In the year 1951, two of his works ‘The Sabbath: Its Meaning for Modern Man’ and ‘Man is Not Alone: A Philosophy of Religion’ were published. While the ‘Sabbath’ describes the significance of the Jewish sabbatical, ‘Man is Not Alone’ explores the Jewish perception of God. He has captured the essence of Judaism faith, that ‘God is One’, and explained the need of spirituality in human beings.
This Rabbi published a compilation titled ‘God in Search of Man: A Philosophy of Judaism’, in 1955. The theme of this book seemed like a continuation of the one he had followed for ‘Man is Not Alone’.
In this volume, he discusses how service towards humanity is more relevant than creating a façade of devotion just to appease the laws.
As a part of his Ph.D. thesis in German, Herschel studied the works of other prophets, particularly the German ones. Summarizing their works and their ideologies, coupled with his own interpretations, he published ‘The Prophets’ in 1962.
‘Torah min HaShamayim’ which was also released in the year 1962, draws comparison between the classic rabbinical literature and the rituals which govern Jewish laws. It also investigates the sacred Jewish scriptures like ‘Mishnah’, ‘Talmud’ and ‘Midrash’.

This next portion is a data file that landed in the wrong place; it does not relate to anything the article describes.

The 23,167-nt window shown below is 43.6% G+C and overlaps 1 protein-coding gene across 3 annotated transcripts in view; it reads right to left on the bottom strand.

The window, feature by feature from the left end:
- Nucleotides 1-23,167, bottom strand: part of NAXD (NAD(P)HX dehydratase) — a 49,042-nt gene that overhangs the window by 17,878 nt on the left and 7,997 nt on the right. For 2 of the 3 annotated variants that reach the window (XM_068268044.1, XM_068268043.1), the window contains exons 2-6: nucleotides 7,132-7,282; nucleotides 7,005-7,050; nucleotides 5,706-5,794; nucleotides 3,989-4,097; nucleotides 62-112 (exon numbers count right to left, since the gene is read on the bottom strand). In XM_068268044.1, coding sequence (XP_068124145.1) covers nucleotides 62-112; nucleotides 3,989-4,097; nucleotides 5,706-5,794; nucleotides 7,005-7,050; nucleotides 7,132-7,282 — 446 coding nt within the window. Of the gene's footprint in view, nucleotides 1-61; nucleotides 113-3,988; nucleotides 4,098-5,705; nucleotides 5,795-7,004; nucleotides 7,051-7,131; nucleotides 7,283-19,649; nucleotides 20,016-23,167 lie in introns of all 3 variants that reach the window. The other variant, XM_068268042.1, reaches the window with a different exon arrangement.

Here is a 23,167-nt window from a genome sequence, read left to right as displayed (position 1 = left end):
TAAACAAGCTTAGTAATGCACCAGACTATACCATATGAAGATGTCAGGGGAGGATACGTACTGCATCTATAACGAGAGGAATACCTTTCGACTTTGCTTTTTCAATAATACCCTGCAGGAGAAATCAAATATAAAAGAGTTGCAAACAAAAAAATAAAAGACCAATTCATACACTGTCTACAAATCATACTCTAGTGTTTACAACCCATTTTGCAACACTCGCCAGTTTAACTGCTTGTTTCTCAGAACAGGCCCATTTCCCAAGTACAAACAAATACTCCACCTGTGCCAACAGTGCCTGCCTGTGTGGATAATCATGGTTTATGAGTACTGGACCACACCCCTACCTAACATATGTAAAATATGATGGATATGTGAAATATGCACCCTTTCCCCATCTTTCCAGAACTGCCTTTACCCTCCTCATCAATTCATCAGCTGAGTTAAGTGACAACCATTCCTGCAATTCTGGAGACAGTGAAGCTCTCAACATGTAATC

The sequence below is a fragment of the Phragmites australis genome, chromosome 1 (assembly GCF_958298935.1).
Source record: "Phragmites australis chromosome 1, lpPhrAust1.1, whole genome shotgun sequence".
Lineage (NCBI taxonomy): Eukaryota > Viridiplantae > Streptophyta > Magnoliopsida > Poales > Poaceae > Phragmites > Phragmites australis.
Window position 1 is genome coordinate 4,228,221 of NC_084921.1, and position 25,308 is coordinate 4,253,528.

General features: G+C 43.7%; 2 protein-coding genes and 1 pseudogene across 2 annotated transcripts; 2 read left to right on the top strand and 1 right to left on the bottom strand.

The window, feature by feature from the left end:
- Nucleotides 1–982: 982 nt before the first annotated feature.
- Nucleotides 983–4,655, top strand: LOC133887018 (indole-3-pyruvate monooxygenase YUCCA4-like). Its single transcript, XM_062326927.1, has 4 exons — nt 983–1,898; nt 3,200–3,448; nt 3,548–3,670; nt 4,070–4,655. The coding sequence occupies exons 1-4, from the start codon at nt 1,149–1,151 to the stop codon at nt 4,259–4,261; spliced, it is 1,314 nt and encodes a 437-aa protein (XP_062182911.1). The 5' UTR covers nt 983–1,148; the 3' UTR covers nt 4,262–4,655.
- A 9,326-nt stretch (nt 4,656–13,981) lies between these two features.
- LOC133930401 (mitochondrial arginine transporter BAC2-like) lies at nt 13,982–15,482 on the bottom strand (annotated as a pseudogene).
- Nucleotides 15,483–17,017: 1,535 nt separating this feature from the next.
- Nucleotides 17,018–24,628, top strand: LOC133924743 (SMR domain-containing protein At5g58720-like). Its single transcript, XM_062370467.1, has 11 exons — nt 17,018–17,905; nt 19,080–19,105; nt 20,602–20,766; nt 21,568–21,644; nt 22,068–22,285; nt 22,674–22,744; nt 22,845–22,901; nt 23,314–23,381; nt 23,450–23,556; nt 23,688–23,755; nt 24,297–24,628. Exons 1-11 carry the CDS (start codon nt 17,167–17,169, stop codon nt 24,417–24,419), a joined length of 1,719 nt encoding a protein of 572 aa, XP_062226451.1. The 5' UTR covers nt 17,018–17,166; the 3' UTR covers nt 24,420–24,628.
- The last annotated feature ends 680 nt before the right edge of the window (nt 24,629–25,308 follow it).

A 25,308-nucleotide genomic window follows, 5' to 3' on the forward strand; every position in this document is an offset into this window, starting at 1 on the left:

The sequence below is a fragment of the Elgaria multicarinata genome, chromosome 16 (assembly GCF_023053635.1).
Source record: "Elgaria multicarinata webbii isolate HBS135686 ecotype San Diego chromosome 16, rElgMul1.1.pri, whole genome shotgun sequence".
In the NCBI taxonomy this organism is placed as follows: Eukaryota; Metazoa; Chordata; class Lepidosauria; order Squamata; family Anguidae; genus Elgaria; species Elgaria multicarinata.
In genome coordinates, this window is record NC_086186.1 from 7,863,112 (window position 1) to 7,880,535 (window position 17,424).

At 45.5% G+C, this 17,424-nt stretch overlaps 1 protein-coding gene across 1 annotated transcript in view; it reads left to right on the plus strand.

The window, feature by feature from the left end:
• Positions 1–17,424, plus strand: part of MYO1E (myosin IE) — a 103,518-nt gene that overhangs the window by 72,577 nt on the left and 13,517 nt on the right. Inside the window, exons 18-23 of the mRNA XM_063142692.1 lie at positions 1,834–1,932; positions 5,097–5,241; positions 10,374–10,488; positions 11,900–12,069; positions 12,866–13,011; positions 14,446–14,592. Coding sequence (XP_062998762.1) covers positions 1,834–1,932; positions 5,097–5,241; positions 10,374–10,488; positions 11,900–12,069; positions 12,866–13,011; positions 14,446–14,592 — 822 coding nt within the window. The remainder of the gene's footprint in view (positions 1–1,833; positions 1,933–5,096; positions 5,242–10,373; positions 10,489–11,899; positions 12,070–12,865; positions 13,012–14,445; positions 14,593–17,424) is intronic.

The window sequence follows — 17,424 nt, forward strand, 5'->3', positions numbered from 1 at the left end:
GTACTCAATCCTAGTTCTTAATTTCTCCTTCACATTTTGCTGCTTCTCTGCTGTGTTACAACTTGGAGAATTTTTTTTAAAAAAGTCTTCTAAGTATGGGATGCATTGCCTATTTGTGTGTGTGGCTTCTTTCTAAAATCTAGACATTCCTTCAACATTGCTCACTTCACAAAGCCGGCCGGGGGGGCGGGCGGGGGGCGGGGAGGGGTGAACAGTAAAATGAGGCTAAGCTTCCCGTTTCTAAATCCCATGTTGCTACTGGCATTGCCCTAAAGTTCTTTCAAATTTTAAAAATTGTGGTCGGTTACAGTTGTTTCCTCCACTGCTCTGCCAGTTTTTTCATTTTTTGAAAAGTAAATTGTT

A collection of his essays, titled, translated from Hebrew to English, was published in 1966. This book, titled ‘Prophetic Inspiration after the Prophets: Maimonides and Others’, reflected the evolution of Judaism after the destruction of the Holy Temple. He argued regarding the continuance of prophecy even after the ancient prophets were believed to have ceased in the aftermath.
He held the post of a Professor at ‘JTS’ until his untimely death on 23rd December, 1972. During his career, he also championed many social causes like abolition of apartheid during the Civil war. He also opposed the Government’s decision of waging a war against the Vietnam.
Torah min HaShamayim’, a book in which Heschel compares the two existing ideologies in Judaism is considered one of his major works. The literary work has been a topic of analysis and research by scholars of Jewish theology.
Descending from a lineage of prominent Hasidic families of Europe, Abraham Joshua Heschel was born in the town of Warsaw, Poland, on 11th January 1907. He was one of the six children born to his parents Moshe Mordechai and Reizel Perlow. In 1916, the children lost their father Mordechai, who was suffering from Influenza.
In tune with the family traditions, Joshua received education in a conventional Jewish institution, commonly known as ‘Yeshiva’, and later pursued his doctorate in formal Semicha (Rabbi Ordination), from the ‘University of Berlin’, in 1934. He further continued his theological studies at the ‘Hochschule für die Wissenschaft des Judentums’ (Higher Institute for Jewish Studies), an institution situated in Berlin.
Heschel entered the wedlock with Sylvia Strauss in 1946. She was a concert pianist by profession.
Ten years later in 1956, the couple was blessed with a daughter. Susannah Heschel, who is a noted Jewish feminist, carried forward her father’s religious legacy